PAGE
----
My year 12s recently were asked to complete the crash Maths practise paper A in exam conditions. My students quickly told me the next day that they had found this paper difficult. At the time I must admit that I agreed with them and replied ‘indeed, that was a difficult paper’. It has recently struck me, who am I to currently determine if a paper is difficult or not? Until we actually see the A-Level papers next year it is hard to gauge what is classed as a difficult paper. I then decided to complete the paper myself and found that I actually started to change my opinion. The content of the paper in all honesty, did not appear that hard. Everything in the paper my students have covered at some point in the year. I started to realise that I wanted to show my students that the paper was actually accessible, they just needed to learn to ‘decode’ the questions.

I started to think about Edexcel’s approach of gold, silver and bronze papers. The gold papers contain just the questions, the silver have some scaffolding and the bronze contains the most scaffolding. I decided that I would take this approach with the paper my year 12s have just done. With some scaffolding, I am pretty confident that they will be able to feel achievement on this paper and realise that what at first appears hard, actually wasn’t as bad as it seemed.

I have produced a power point presentation to work alongside the crash maths practise paper A that hopefully provides helpful tips to my students, If I provide the correct scaffolding now and build my students up, hopefully they will learn how to eventually stand on their own. My idea is to set the paper as homework and give my students access to my power point. I intend to ask them to write on their work in different colour pen where they used the power point so I can see what they accessed alone and what they accessed with guidance. On the very final slide I have included a challenge question from mathedup and have asked my students to write their own hints for this question.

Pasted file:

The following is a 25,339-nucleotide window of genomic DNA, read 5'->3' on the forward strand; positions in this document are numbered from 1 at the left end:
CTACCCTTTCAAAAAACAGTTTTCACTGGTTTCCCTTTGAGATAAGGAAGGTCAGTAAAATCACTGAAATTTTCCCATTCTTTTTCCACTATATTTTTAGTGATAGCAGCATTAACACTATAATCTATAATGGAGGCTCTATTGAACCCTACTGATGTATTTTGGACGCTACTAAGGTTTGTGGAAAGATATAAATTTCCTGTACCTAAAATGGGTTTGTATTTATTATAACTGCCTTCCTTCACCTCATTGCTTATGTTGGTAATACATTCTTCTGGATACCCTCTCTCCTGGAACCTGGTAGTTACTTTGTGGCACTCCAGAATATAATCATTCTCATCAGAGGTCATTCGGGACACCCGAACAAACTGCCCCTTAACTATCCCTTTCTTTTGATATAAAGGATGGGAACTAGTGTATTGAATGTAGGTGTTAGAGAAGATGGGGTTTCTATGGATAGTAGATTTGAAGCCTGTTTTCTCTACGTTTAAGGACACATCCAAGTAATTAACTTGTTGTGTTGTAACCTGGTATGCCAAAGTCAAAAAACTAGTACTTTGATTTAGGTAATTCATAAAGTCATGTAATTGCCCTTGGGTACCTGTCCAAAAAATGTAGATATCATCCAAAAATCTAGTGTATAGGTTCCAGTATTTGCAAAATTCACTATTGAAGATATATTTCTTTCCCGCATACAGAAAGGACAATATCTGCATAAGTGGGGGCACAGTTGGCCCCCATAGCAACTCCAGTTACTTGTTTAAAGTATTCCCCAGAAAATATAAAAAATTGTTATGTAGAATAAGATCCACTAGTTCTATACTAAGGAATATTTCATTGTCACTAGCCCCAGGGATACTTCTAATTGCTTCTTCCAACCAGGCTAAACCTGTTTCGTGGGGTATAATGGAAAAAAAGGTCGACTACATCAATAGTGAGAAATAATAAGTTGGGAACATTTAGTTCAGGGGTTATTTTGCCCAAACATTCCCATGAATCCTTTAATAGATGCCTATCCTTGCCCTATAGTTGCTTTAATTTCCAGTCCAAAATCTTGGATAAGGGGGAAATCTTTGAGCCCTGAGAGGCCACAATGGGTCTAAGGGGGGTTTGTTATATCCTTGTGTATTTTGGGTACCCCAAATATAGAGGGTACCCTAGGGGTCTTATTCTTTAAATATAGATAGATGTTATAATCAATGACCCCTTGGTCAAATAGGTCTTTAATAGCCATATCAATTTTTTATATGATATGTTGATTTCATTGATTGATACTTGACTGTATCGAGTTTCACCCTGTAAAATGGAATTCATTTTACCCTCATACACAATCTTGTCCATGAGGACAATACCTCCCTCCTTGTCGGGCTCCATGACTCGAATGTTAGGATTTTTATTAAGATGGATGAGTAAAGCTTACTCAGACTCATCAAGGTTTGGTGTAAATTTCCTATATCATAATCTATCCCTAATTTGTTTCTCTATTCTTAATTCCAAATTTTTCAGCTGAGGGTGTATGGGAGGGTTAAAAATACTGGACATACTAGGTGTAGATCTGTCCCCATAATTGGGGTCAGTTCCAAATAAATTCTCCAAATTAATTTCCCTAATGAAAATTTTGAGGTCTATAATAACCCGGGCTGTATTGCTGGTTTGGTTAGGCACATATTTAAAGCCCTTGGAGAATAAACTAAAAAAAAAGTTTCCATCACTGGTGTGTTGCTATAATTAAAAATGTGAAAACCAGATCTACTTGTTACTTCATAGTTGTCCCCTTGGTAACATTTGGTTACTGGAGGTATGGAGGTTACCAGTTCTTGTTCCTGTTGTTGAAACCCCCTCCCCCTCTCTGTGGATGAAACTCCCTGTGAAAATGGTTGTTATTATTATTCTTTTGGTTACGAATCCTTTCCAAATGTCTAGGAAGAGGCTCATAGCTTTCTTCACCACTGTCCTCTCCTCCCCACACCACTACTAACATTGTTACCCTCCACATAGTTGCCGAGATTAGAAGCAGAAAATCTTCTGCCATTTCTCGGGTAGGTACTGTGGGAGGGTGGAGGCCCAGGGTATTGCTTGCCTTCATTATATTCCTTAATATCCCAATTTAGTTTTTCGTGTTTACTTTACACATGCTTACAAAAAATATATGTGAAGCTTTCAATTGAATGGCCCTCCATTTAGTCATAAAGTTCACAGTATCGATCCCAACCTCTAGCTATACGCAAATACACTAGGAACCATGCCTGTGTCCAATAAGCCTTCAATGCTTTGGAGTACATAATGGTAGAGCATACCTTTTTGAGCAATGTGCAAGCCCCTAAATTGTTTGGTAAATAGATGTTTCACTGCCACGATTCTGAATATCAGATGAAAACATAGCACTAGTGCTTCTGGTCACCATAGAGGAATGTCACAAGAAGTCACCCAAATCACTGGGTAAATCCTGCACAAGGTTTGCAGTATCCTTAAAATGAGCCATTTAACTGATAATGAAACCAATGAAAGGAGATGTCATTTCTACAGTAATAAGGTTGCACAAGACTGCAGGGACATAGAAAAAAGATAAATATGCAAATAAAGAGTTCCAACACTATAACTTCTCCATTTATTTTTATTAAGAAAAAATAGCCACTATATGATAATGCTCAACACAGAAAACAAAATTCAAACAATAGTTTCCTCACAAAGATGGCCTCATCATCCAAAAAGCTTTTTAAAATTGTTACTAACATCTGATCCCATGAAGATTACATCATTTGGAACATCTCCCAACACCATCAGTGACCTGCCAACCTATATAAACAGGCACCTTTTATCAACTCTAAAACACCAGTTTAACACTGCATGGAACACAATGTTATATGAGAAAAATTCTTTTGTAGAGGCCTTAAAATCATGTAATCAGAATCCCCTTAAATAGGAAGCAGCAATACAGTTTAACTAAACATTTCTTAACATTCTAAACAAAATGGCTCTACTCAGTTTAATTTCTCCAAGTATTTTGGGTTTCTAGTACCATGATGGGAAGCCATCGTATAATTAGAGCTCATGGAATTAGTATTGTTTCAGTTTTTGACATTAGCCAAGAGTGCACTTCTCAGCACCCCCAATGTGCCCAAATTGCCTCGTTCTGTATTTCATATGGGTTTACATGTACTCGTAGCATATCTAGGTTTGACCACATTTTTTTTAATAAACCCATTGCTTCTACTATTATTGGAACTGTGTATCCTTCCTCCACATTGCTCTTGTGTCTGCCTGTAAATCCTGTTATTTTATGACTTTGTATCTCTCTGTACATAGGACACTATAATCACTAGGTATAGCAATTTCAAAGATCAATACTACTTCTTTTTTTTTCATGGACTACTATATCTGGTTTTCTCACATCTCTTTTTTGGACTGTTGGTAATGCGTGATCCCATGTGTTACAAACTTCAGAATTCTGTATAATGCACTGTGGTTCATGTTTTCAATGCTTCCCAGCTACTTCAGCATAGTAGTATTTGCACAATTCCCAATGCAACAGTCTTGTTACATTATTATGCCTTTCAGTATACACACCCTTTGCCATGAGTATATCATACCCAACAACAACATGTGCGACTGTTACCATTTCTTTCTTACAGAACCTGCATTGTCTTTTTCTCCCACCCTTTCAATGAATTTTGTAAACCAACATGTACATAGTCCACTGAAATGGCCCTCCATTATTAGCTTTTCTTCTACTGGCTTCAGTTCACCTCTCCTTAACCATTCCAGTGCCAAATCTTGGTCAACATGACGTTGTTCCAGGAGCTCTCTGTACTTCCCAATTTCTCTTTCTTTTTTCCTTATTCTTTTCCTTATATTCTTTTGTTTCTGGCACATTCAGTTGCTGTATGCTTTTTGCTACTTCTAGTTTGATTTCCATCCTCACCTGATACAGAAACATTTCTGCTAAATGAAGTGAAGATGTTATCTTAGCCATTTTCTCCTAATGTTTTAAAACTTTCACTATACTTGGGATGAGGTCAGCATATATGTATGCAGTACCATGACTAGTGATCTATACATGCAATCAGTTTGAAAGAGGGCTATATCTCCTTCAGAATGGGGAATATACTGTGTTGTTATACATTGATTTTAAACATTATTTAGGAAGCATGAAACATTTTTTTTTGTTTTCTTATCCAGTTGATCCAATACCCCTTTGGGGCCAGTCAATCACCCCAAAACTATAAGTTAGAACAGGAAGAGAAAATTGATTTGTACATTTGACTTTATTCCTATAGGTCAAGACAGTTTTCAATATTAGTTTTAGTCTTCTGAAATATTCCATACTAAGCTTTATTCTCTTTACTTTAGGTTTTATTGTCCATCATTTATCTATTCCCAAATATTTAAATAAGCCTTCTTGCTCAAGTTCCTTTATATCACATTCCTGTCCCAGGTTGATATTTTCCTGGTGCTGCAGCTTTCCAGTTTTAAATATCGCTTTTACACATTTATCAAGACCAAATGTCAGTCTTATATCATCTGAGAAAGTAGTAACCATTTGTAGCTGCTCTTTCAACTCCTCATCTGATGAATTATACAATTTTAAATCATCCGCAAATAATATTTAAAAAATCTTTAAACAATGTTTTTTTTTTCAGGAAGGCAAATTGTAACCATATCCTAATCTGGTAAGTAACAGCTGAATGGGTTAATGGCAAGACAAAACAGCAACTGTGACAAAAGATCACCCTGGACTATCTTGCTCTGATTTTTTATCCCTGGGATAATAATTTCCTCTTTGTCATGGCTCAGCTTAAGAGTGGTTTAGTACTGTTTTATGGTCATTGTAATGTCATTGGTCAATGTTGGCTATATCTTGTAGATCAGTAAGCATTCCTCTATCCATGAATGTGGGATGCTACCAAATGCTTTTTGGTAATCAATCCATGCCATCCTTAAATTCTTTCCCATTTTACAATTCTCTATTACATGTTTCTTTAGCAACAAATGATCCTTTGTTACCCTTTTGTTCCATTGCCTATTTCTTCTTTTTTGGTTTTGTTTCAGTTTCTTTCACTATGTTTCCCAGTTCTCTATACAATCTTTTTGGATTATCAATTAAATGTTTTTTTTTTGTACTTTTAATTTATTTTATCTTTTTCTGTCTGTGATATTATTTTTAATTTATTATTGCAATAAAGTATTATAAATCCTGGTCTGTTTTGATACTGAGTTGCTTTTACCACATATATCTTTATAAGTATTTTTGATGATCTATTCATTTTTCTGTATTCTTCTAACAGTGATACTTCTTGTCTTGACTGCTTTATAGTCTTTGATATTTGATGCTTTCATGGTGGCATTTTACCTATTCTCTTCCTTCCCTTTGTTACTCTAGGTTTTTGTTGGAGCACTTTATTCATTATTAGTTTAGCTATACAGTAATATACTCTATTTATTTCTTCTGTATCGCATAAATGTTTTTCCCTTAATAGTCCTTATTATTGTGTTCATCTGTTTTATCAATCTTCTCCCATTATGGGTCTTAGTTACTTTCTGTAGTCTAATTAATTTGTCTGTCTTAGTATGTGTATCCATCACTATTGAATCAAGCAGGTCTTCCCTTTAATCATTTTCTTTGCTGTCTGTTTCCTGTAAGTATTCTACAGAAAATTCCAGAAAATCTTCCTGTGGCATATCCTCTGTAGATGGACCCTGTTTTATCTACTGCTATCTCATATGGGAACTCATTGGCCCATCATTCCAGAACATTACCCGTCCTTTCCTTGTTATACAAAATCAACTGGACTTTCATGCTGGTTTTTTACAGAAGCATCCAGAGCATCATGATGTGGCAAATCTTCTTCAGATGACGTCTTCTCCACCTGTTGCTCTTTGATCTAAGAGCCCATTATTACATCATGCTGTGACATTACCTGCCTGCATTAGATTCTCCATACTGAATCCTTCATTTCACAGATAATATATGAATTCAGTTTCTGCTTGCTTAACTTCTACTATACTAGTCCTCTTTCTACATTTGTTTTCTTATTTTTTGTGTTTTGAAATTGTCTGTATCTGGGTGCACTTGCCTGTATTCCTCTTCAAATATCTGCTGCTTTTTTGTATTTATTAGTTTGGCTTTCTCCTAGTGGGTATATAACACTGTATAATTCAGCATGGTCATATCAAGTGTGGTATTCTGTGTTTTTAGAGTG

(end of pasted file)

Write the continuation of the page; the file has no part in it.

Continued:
If this process appears to help my students then I plan on creating some more helpful hints for other papers and hope that my students will begin to learn what questions to ask themselves in exams and build their confidence.

My powerpoint can be accessed here: Crash Maths Practise Paper A helpful hints

2 Thoughts to “Crash Maths Paper A – Helpful Hints”

  1. Rob Smith

    Love this!

    Did all pupils work through the paper together … i was considering whether to put this onto a sheet format so that pupils could wprk at their own pace.

    Great idea for the new style exams!

    1. Rachel Mahoney

      I think placing the hints on a piece of paper is a great idea.
      I have set this as homework this time so I can’t monitor if they do it alone or together.

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